Government policies on skills and innovation will not create an economy capable of competing effectively in the global markets, according to a new report.
Robert Taylor, media fellow with the Economic and Social Research Council's Future of Work Programme, argues that only a more radical approach to workplace change will improve performance and raise labour productivity levels.
In High Road/Low Road - Skills and Innovation in Britain's Workplaces , he says: "The language of the government and industry about the importance of transforming the country into a high-skill information and knowledge economy may be inspirational, but the gap between its perceptions and the reality we face... remains very wide."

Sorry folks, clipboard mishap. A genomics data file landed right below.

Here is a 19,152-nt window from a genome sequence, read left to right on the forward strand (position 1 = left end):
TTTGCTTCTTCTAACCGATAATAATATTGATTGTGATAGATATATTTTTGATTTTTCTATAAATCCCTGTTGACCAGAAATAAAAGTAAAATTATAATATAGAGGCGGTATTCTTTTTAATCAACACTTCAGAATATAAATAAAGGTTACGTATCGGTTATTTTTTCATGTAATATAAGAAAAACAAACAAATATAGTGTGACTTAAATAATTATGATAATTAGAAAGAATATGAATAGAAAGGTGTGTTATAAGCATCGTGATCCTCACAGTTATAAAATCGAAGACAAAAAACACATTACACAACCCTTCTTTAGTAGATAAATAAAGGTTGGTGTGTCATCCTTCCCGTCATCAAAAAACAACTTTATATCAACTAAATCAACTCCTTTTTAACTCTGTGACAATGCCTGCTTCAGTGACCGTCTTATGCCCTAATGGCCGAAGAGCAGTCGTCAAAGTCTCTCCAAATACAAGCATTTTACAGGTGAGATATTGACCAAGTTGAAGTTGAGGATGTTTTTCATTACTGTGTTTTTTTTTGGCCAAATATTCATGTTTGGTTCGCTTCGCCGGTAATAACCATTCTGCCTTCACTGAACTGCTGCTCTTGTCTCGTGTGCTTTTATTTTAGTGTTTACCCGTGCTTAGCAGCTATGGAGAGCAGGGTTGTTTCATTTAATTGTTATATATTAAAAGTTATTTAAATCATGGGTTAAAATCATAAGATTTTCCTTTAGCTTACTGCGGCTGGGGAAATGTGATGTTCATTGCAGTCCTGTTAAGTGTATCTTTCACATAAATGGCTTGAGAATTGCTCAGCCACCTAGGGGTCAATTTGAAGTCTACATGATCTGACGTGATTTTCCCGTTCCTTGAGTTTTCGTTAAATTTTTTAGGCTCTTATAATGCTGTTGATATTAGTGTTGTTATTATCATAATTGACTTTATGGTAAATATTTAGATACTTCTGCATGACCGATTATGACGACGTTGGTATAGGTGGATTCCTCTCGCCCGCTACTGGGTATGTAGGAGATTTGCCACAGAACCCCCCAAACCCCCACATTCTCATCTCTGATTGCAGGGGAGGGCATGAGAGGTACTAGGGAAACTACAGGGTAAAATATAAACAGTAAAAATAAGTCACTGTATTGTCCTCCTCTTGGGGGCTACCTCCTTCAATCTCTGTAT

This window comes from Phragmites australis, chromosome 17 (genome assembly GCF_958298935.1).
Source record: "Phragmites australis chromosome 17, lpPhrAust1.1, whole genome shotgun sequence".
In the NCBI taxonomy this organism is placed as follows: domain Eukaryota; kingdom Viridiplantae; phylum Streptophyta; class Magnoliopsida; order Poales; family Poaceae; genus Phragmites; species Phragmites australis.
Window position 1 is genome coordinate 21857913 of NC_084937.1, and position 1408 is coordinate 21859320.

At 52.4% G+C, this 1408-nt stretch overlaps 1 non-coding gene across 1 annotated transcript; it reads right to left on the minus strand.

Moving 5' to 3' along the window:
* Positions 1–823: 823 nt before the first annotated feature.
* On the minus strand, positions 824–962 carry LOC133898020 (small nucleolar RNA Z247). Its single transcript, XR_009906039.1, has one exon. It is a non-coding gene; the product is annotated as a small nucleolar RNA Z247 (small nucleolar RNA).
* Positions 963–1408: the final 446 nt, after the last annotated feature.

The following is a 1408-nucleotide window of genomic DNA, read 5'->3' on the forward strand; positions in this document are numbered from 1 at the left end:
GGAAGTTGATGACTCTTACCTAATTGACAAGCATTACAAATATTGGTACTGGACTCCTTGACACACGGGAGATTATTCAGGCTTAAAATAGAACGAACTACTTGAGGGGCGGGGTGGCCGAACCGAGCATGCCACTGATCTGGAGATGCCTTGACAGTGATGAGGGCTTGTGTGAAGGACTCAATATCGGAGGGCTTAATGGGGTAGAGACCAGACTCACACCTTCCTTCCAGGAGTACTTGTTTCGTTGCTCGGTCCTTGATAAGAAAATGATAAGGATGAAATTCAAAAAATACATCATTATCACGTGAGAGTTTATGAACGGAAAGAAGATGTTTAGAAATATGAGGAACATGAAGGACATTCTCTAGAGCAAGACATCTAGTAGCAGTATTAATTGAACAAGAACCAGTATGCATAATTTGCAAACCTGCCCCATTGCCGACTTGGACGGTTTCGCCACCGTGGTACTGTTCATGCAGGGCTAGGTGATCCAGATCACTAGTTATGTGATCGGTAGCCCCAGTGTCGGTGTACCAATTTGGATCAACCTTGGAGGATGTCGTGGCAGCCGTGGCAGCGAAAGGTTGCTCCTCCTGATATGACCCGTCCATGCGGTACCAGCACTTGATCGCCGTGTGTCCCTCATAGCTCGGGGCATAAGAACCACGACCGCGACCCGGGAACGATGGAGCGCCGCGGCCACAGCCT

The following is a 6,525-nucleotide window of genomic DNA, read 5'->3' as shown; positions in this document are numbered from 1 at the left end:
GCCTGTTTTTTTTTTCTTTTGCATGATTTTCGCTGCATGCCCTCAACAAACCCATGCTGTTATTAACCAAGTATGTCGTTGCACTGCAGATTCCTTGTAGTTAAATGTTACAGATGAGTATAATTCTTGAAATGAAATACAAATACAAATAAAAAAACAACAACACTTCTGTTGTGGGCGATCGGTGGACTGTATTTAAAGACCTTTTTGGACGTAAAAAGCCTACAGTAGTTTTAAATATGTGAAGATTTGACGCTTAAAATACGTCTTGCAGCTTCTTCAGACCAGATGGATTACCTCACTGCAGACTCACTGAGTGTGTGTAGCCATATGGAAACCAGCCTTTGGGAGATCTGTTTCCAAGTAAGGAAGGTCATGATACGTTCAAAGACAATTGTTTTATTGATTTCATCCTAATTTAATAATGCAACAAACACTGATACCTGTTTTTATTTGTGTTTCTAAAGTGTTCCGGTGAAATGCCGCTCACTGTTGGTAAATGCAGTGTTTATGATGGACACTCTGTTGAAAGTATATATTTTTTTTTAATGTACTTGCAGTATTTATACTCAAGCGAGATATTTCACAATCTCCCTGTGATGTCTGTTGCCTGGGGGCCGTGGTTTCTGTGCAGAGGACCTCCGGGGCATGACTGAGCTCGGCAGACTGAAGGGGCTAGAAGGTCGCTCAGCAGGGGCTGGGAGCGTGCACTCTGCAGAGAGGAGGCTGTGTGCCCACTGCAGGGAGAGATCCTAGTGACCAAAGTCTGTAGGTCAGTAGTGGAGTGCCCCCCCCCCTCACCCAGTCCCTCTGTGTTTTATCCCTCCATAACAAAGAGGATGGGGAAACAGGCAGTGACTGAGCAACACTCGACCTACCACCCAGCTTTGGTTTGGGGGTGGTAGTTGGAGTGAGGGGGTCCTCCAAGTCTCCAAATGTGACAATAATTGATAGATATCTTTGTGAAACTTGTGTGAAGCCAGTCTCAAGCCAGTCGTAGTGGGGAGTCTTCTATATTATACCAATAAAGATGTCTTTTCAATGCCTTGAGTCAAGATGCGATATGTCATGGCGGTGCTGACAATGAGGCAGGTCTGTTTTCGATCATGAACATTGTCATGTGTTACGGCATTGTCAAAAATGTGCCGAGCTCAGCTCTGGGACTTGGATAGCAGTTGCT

He says that no serious attempt has been made to relate the need to promote skills and innovation to the modernisation of companies and the way jobs are organised or restructured.
"Too much of the present approach remains top-down, ad hoc and fragmented.
It is over-managerial in its tone and substance and concerned primarily with the implementation of supply-side external labour market measures.
What is lacking is the development of a comprehensive skills and innovation strategy that is more in tune with the encouragement of workplace reorganisation and institutional change," Mr Taylor argues.
Peter Nolan, ESRC programme director, says that the emphasis on the production of low-skill and low-value products and services remains a powerful one.
"The barriers remain formidable to the construction of a vibrant, technologically advanced and knowledge-intensive workforce," Professor Nolan says.
The report says new forms of public intervention are required, including stronger support for businesses to provide high value-added goods and services through selective use of public-sector purchasing.